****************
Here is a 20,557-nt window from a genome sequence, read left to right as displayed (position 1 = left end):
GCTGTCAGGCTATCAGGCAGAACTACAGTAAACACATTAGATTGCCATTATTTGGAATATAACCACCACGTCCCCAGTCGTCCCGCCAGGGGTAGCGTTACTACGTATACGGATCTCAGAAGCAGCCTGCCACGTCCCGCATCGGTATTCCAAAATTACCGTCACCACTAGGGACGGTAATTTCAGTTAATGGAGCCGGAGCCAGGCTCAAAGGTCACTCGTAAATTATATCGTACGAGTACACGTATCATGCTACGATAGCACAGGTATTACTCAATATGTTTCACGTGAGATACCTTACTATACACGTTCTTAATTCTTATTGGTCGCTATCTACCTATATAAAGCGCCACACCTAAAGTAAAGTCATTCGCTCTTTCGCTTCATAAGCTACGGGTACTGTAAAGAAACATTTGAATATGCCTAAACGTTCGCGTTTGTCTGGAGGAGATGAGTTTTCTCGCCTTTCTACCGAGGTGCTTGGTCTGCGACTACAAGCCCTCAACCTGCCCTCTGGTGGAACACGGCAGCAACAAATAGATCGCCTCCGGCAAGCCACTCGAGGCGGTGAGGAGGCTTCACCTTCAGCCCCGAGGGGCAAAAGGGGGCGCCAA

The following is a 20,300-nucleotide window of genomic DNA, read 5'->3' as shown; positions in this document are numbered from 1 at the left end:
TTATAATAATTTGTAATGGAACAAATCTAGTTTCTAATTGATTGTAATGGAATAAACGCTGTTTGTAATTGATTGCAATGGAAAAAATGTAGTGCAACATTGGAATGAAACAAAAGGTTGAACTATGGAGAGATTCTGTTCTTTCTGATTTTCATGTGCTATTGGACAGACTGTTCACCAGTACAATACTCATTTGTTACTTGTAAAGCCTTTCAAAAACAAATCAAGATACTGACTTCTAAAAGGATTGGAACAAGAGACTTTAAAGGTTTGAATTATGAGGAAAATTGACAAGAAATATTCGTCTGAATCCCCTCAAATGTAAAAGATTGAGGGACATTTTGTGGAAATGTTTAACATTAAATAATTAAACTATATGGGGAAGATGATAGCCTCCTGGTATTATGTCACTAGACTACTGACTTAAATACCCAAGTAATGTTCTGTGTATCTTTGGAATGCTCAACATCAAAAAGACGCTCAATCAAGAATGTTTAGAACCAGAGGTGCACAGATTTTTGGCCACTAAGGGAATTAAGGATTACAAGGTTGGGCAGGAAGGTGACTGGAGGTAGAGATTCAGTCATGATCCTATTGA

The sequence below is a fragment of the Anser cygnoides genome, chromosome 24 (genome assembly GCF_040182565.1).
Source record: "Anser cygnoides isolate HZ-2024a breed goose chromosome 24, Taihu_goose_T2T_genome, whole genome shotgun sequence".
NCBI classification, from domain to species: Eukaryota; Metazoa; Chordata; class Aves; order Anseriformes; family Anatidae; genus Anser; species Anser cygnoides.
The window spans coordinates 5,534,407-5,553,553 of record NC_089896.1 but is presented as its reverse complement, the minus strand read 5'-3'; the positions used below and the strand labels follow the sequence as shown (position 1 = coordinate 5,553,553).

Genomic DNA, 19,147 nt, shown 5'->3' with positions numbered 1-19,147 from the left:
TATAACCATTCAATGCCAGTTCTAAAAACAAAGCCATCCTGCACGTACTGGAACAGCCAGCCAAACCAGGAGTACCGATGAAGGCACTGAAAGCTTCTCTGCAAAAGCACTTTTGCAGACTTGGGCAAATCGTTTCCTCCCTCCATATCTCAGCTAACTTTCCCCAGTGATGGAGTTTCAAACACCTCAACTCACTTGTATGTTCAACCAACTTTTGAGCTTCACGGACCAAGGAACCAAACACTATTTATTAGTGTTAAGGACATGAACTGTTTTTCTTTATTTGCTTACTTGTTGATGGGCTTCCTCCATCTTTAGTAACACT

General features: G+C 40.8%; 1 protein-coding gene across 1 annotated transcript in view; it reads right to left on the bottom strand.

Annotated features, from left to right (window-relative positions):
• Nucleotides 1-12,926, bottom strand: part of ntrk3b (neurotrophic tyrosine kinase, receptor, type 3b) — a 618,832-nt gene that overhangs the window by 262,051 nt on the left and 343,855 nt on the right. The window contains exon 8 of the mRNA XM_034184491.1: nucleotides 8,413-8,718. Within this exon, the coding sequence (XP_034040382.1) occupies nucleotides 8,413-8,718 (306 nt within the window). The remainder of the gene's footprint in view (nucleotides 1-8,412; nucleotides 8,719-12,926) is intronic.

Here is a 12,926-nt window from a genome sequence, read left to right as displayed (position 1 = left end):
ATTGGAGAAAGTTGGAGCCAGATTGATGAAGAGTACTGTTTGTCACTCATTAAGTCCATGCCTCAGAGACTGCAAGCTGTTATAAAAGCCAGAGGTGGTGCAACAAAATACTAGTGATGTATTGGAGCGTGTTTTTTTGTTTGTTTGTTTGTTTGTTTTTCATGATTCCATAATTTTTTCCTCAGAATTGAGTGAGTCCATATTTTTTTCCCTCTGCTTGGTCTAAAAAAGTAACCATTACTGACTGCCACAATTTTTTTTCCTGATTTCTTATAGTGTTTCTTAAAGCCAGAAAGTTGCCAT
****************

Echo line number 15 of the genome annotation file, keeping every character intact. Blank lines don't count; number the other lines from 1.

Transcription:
ATTGGAGAAAGTTGGAGCCAGATTGATGAAGAGTACTGTTTGTCACTCATTAAGTCCATGCCTCAGAGACTGCAAGCTGTTATAAAAGCCAGAGGTGGTGCAACAAAATACTAGTGATGTATTGGAGCGTGTTTTTTTGTTTGTTTGTTTGTTTGTTTTTCATGATTCCATAATTTTTTCCTCAGAATTGAGTGAGTCCATATTTTTTTCCCTCTGCTTGGTCTAAAAAAGTAACCATTACTGACTGCCACAATTTTTTTTCCTGATTTCTTATAGTGTTTCTTAAAGCCAGAAAGTTGCCAT